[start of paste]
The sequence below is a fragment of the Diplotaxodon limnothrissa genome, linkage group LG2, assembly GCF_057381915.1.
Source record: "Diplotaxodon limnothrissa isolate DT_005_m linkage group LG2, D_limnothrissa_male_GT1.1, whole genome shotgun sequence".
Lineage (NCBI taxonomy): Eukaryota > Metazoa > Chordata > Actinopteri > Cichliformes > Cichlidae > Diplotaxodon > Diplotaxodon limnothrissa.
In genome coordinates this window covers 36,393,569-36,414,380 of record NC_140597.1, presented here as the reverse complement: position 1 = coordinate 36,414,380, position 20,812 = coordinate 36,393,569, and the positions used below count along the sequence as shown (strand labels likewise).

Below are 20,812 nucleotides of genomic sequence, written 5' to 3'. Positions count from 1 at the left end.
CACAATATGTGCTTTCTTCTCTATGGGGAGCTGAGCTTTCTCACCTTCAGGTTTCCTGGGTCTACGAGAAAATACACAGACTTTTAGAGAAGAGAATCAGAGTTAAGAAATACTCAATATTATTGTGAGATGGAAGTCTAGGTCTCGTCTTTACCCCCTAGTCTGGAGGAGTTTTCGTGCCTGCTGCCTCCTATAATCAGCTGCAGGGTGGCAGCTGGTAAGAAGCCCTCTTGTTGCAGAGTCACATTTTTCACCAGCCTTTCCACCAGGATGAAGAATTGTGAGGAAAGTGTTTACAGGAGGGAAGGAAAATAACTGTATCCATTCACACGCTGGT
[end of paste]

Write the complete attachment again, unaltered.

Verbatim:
The sequence below is a fragment of the Diplotaxodon limnothrissa genome, linkage group LG2, assembly GCF_057381915.1.
Source record: "Diplotaxodon limnothrissa isolate DT_005_m linkage group LG2, D_limnothrissa_male_GT1.1, whole genome shotgun sequence".
Lineage (NCBI taxonomy): Eukaryota > Metazoa > Chordata > Actinopteri > Cichliformes > Cichlidae > Diplotaxodon > Diplotaxodon limnothrissa.
In genome coordinates this window covers 36,393,569-36,414,380 of record NC_140597.1, presented here as the reverse complement: position 1 = coordinate 36,414,380, position 20,812 = coordinate 36,393,569, and the positions used below count along the sequence as shown (strand labels likewise).

Below are 20,812 nucleotides of genomic sequence, written 5' to 3'. Positions count from 1 at the left end.
CACAATATGTGCTTTCTTCTCTATGGGGAGCTGAGCTTTCTCACCTTCAGGTTTCCTGGGTCTACGAGAAAATACACAGACTTTTAGAGAAGAGAATCAGAGTTAAGAAATACTCAATATTATTGTGAGATGGAAGTCTAGGTCTCGTCTTTACCCCCTAGTCTGGAGGAGTTTTCGTGCCTGCTGCCTCCTATAATCAGCTGCAGGGTGGCAGCTGGTAAGAAGCCCTCTTGTTGCAGAGTCACATTTTTCACCAGCCTTTCCACCAGGATGAAGAATTGTGAGGAAAGTGTTTACAGGAGGGAAGGAAAATAACTGTATCCATTCACACGCTGGT